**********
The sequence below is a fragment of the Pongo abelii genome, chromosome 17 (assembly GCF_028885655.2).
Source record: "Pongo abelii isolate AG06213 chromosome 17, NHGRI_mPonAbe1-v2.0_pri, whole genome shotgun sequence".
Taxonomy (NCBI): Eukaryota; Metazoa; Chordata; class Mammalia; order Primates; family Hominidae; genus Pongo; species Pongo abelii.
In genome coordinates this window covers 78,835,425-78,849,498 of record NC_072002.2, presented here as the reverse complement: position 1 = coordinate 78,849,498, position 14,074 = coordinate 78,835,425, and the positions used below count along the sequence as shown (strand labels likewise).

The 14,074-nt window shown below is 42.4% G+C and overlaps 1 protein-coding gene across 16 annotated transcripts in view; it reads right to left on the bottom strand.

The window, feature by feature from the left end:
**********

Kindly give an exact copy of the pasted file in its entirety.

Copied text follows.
The sequence below is a fragment of the Pongo abelii genome, chromosome 17 (assembly GCF_028885655.2).
Source record: "Pongo abelii isolate AG06213 chromosome 17, NHGRI_mPonAbe1-v2.0_pri, whole genome shotgun sequence".
Taxonomy (NCBI): Eukaryota; Metazoa; Chordata; class Mammalia; order Primates; family Hominidae; genus Pongo; species Pongo abelii.
In genome coordinates this window covers 78,835,425-78,849,498 of record NC_072002.2, presented here as the reverse complement: position 1 = coordinate 78,849,498, position 14,074 = coordinate 78,835,425, and the positions used below count along the sequence as shown (strand labels likewise).

The 14,074-nt window shown below is 42.4% G+C and overlaps 1 protein-coding gene across 16 annotated transcripts in view; it reads right to left on the bottom strand.

The window, feature by feature from the left end: